Tag: Steve Carell

MOVIE REVIEW | The Big Short (2015)

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Saints don’t live on Park Avenue.

I only remember a few things about Adam McKay’s 2010 buddy cop comedy starring Will Ferrell and Mark Wahlberg.  Its opening death scene was hilarious, I don’t think I laughed a single other time after that, and the end credits involved a PowerPoint presentation describing the 2008 Global Financial Crisis.  I guess one underwhelming comedy with that it its core wasn’t enough to get his disgust about the GFC out of his system.  Because now McKay is back, with a much more grown up and direct take on the issue, with The Big Short.


Michael Burry (Christian Bale) isn’t your typical Wall Street trader.  He wears old shorts and t-shirts with no shoes around the office, he listens to classic, thrash metal years Metallica, and he notices things that other traders don’t.  Like the fact that the American property market is on the verge of collapse.  With property being one of the few sure things in the history of US finance, he finds it hard to convince anyone else of his findings.  But one other trader sees the value in Burry’s theory, and soon Jared Vennet (Ryan Gosling) is pursuing the same idea. (more…)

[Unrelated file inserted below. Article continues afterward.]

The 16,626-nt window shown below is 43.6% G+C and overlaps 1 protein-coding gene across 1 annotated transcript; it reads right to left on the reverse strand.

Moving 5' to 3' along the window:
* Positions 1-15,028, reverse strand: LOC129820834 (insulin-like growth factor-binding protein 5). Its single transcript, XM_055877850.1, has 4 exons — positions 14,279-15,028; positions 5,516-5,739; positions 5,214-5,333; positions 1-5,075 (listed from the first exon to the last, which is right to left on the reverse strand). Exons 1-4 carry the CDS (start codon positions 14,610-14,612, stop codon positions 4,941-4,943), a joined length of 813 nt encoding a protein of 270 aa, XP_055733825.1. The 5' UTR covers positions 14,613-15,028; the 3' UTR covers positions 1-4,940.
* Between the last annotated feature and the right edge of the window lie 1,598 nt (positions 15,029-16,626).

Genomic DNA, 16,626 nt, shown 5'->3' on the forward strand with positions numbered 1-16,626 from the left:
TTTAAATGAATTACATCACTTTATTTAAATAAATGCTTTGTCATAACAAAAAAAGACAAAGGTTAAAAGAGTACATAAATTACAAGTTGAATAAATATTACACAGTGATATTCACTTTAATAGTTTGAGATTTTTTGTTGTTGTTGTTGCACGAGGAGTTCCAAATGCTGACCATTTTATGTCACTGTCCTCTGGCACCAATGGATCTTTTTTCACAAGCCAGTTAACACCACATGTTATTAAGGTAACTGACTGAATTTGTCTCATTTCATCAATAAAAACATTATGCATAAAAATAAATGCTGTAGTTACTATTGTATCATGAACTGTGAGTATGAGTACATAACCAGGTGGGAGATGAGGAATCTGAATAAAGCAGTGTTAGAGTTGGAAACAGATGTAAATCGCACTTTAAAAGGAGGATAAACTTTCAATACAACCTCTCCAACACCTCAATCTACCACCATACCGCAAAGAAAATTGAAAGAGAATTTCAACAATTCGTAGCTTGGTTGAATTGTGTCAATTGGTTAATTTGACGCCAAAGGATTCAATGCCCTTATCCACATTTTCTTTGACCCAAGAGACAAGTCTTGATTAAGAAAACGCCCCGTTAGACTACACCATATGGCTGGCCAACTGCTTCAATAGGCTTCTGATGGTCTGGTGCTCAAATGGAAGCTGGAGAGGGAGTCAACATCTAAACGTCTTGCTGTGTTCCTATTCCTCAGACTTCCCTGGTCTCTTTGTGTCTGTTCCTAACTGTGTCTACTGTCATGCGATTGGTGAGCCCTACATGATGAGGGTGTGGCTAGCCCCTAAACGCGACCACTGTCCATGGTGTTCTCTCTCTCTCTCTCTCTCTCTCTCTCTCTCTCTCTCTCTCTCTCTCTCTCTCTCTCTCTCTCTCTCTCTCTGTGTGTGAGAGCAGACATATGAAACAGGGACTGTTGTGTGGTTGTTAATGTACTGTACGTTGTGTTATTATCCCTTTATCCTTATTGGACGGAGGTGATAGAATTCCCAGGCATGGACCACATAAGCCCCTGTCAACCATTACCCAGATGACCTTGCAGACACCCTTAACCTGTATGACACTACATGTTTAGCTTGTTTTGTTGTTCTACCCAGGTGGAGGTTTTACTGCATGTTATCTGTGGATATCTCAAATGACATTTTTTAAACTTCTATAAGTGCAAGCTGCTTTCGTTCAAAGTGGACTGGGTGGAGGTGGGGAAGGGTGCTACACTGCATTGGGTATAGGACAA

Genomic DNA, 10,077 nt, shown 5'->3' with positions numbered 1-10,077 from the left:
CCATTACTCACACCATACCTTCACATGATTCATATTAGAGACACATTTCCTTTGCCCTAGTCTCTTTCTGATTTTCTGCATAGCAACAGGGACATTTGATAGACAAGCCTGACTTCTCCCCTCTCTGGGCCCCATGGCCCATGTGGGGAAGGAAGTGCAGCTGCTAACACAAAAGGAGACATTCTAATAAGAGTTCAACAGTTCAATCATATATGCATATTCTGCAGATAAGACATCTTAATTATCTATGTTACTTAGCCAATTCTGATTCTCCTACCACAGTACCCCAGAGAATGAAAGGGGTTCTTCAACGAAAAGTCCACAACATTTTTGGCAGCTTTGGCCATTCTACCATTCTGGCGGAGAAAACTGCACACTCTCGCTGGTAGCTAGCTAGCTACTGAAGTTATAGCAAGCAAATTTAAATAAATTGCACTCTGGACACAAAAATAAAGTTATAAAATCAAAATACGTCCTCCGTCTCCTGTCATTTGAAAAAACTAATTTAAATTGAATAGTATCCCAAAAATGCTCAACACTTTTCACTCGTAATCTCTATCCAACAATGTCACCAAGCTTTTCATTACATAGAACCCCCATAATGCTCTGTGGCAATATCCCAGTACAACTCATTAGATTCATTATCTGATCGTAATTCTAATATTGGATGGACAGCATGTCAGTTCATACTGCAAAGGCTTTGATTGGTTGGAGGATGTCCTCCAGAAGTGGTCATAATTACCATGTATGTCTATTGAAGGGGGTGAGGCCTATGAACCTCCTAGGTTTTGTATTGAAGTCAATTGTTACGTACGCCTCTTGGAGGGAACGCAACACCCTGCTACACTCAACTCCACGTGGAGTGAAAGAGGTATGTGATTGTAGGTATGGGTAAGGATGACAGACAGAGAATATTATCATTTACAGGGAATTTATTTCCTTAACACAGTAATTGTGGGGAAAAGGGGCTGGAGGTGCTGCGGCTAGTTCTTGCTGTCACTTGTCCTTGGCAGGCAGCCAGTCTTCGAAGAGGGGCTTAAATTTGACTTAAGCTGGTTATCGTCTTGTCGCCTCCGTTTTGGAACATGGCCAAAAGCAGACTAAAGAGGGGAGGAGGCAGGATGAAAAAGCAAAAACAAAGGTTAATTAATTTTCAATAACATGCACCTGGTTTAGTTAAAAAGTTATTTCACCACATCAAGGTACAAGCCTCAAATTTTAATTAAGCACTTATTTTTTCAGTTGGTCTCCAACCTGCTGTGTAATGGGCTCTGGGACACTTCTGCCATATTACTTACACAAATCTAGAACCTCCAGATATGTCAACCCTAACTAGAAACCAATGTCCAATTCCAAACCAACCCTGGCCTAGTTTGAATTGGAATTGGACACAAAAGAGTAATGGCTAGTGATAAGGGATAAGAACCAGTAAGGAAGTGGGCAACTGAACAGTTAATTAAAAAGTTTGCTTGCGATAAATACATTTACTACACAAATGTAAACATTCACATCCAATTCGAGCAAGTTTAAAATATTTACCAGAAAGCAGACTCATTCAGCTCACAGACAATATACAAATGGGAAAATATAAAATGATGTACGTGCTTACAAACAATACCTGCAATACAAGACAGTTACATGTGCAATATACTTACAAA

MOVIE REVIEW | Foxcatcher (2014)

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“Coach is the father. Coach is a mentor. Coach has great power on athlete’s life.”

When Bennett Miller made Capote, I remember I liked it and thought it was a reasonable enough choice for its Best Picture nomination and Philip Seymour Hoffman’s Best Actor win at the Oscars. But it’s not a movie I thought about much after it’s time past, and I’ve never felt the need to see it again. But Miller’s follow up, Moneyball, really made me take notice of the director.


It wasn’t about playing baseball, it wasn’t even about coaching baseball, it was about the back room dealings of managing baseball. That sounds pretty boring, add to that the story’s other a major aspect, maths and stats, and it really is shocking how entertaining Moneyball ended up being. Entertaining enough that when I heard Bennett Miller had a new movie on the way, I was immediately excited for Foxcatcher. (more…)

MOVIE REVIEW | Anchorman 2: The Legend Continues (2013)

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“Who the hell is Julius Caesar? You know I don’t follow the NBA!”